The second aspect of the presentation of the self has to do with Clinton’s language. The greatest mystery about What Happened is the quality of the writing. Whatever else you want to say about her, Hillary Clinton is a very intelligent person. She is also an avid reader. The most endearing revelation here is how much she and Bill love books. So how can she be this bad a writer? And by bad I mean a style so thick with insipid platitudes and clichés as to frustrate any attempt at empathy.

I don’t know if Clinton has ever read a Hallmark card or book of inspirational wisdom that she hasn’t taken notes on. She absolutely adores canned wisdom, and the simpler the better. Apparently she makes her speeches out of this material, carrying with her a “little book I keep of quotations, Scripture, and poems.” Someone should point her to websites or apps that will make life easier, as well as assist in fact checking.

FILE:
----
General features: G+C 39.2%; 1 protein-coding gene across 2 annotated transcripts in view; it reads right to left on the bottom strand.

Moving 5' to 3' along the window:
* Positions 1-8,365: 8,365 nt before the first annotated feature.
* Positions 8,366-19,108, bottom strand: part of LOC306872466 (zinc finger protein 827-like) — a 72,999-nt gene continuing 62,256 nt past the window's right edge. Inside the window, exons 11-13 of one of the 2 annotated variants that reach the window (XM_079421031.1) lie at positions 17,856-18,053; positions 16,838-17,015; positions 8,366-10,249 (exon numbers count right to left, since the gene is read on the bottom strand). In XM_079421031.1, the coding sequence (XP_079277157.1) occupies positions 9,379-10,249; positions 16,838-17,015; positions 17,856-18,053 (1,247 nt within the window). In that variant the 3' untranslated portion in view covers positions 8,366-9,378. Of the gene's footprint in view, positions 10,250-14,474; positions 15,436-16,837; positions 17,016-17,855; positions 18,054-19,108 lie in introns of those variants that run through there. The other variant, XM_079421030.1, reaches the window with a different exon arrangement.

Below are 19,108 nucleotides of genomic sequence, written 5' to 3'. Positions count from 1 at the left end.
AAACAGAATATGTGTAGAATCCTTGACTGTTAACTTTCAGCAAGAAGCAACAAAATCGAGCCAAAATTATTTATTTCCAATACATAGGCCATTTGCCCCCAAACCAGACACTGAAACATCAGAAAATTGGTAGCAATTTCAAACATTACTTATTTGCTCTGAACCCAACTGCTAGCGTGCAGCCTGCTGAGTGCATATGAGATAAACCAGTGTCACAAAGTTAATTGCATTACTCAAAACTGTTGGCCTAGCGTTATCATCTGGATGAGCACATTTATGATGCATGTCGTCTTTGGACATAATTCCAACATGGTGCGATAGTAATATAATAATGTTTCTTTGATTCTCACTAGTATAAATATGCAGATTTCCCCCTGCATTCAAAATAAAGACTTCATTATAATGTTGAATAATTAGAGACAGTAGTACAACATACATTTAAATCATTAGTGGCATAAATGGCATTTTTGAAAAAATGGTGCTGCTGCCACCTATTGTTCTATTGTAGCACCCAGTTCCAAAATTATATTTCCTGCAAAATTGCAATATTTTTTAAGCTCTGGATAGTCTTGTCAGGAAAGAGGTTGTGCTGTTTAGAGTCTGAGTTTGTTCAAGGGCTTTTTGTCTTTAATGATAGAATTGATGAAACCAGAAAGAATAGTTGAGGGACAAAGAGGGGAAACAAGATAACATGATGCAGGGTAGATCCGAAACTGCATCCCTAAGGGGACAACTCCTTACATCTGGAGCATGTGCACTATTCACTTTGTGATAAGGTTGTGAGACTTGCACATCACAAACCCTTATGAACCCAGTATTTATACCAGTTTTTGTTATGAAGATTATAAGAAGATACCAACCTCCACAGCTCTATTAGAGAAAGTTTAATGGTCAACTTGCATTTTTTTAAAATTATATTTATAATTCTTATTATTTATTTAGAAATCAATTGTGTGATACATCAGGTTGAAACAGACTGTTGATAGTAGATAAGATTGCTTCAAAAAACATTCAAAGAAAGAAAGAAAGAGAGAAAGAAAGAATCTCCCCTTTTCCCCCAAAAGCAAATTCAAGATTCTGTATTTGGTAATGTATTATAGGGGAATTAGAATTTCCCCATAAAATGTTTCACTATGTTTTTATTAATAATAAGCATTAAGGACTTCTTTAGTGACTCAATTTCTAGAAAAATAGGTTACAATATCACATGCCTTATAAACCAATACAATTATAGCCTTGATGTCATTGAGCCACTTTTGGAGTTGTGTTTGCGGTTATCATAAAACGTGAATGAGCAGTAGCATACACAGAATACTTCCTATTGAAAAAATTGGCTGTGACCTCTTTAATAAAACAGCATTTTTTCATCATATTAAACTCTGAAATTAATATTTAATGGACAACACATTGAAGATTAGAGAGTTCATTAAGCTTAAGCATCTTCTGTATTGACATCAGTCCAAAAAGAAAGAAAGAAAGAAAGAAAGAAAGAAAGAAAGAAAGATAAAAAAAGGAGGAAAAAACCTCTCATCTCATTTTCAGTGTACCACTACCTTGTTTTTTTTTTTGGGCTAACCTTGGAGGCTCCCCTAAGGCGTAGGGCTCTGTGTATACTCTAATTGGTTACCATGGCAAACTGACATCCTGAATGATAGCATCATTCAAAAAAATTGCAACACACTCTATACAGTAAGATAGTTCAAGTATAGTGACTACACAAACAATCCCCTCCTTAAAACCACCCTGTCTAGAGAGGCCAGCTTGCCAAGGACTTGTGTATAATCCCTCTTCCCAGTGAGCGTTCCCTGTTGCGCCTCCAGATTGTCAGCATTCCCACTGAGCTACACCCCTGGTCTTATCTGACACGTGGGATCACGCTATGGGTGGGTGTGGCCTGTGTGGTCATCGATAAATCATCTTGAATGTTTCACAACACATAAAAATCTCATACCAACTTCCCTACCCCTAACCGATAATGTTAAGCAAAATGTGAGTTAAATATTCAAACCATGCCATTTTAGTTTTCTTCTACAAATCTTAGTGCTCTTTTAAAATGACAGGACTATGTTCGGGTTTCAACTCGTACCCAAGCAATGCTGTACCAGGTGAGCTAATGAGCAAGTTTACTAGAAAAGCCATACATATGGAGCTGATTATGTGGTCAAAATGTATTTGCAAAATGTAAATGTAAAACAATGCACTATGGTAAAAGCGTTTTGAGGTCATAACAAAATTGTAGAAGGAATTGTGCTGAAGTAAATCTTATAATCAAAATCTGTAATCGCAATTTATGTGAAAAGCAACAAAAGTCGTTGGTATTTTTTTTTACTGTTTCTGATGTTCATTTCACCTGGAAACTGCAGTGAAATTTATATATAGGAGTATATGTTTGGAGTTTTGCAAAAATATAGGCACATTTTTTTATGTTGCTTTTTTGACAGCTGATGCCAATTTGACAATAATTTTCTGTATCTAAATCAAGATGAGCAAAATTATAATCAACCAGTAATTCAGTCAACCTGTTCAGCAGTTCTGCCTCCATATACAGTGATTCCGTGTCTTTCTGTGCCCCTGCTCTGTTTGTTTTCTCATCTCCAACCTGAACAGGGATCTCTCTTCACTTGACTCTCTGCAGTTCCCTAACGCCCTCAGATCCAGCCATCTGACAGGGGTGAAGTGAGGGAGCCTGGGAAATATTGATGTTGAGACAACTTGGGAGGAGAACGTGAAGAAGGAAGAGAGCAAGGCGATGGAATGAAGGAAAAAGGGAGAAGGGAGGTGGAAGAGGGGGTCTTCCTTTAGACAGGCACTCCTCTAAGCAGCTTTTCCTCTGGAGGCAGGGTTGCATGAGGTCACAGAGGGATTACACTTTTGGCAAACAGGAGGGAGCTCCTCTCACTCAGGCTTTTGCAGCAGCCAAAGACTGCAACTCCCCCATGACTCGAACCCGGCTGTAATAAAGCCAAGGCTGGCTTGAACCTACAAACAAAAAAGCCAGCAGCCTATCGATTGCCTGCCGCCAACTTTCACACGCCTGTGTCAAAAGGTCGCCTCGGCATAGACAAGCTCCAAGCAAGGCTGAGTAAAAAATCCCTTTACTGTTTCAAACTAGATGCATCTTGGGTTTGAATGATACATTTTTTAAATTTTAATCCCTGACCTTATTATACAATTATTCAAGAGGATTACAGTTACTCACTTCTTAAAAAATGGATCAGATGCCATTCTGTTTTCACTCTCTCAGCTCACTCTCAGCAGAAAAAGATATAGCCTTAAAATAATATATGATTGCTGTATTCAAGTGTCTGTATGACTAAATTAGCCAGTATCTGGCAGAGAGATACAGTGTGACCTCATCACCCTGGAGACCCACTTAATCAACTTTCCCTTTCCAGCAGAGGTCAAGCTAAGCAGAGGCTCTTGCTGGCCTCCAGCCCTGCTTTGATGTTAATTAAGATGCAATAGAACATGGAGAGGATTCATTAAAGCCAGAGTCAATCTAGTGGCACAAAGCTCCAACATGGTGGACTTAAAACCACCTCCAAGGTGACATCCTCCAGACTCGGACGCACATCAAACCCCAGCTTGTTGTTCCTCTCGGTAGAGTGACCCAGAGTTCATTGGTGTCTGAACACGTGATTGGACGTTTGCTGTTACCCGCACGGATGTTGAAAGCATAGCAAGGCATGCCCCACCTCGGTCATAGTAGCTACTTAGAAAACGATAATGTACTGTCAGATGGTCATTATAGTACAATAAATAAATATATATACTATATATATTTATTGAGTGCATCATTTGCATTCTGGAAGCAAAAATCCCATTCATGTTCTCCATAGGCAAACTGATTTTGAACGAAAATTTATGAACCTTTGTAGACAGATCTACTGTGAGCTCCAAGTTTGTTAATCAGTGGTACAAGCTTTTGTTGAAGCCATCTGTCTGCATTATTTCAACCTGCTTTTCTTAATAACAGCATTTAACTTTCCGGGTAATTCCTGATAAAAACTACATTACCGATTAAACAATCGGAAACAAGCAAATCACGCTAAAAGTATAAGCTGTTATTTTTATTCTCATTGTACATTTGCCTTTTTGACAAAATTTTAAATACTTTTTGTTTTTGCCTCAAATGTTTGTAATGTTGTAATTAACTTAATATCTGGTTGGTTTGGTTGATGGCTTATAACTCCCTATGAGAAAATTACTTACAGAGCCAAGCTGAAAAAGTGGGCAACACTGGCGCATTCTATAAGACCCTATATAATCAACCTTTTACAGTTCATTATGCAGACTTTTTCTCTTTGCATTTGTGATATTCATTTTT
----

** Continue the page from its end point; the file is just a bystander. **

Every chapter has an epigraph making the same point about not giving up, trying hard, and doing the right thing. One reads as follows:

To leave the world a bit better, whether by a healthy child, a garden patch or a redeemed social condition; to know even one life has breathed easier because you have lived. This is to have succeeded.

A note then follows this saying it is a quotation “attributed to Ralph Waldo Emerson.” Two minutes on the Internet would have told her that this is a misattribution and that the words actually derive from something written circa. 1900 by a Bessie Stanley of Lincoln, Kansas, who had entered a newspaper contest for a 100-word essay on the topic of What is Success? So much for appropriation of a female voice!